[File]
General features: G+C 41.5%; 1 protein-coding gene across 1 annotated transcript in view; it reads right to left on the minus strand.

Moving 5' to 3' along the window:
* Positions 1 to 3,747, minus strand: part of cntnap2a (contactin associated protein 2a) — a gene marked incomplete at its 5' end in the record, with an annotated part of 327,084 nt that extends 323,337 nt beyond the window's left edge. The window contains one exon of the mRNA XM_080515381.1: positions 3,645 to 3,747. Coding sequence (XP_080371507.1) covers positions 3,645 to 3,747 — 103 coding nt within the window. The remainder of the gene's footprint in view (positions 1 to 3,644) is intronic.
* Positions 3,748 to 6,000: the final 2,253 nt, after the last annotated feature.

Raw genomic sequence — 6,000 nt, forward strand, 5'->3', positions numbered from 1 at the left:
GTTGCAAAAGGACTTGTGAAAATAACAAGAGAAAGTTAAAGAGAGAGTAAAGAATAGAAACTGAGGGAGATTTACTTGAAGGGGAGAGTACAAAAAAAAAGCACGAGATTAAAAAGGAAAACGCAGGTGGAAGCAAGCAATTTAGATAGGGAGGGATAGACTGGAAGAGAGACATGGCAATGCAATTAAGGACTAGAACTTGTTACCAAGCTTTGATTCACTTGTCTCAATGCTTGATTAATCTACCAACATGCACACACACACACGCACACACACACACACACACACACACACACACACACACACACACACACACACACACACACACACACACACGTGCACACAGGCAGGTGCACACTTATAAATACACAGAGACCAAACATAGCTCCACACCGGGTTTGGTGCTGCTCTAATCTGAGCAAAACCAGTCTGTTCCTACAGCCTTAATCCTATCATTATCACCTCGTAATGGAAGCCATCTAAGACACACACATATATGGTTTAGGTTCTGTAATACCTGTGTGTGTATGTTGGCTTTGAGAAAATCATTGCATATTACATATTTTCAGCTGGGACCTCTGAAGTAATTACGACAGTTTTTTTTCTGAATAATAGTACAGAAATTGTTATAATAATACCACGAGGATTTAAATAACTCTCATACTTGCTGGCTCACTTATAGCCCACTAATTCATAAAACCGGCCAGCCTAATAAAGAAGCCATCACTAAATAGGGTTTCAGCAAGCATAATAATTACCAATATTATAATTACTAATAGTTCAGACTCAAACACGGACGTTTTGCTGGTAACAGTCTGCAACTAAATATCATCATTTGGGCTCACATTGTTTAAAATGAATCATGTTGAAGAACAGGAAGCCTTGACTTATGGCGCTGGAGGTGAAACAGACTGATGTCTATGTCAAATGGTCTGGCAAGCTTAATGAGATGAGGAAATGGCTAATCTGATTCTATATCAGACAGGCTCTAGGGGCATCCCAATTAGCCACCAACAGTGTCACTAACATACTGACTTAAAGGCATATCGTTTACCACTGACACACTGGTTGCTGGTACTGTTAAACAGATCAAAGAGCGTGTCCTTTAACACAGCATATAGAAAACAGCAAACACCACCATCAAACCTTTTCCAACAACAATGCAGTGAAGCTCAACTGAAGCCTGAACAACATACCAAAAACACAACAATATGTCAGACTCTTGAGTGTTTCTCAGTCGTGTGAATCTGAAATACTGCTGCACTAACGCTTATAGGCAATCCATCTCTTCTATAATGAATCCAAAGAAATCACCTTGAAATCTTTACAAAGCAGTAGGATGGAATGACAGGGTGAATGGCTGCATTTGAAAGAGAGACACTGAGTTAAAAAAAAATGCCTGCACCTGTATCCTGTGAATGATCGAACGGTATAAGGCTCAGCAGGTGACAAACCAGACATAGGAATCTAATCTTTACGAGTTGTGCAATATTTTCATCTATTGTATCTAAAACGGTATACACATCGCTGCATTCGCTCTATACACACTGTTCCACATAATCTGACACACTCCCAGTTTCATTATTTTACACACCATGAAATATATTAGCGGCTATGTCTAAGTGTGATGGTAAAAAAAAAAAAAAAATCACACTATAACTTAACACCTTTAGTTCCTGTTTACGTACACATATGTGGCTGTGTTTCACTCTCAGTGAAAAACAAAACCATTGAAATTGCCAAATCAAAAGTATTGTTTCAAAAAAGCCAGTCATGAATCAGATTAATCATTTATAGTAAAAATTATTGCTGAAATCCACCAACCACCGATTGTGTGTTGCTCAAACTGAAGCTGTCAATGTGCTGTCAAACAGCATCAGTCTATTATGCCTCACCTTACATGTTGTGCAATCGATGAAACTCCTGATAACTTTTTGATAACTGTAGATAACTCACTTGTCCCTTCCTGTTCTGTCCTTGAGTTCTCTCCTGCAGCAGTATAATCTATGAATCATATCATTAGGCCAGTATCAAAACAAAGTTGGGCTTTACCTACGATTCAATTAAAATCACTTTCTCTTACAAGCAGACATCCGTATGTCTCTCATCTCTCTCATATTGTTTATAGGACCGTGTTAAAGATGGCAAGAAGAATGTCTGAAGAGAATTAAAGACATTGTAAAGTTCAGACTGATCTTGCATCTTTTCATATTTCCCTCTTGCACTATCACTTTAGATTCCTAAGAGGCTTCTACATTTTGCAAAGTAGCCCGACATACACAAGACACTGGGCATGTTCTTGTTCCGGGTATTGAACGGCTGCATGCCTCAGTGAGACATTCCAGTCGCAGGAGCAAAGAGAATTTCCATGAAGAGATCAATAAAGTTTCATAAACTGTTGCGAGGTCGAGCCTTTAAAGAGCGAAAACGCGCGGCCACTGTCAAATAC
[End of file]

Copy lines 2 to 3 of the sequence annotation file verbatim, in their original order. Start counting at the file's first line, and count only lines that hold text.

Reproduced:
Moving 5' to 3' along the window:
* Positions 1 to 3,747, minus strand: part of cntnap2a (contactin associated protein 2a) — a gene marked incomplete at its 5' end in the record, with an annotated part of 327,084 nt that extends 323,337 nt beyond the window's left edge. The window contains one exon of the mRNA XM_080515381.1: positions 3,645 to 3,747. Coding sequence (XP_080371507.1) covers positions 3,645 to 3,747 — 103 coding nt within the window. The remainder of the gene's footprint in view (positions 1 to 3,644) is intronic.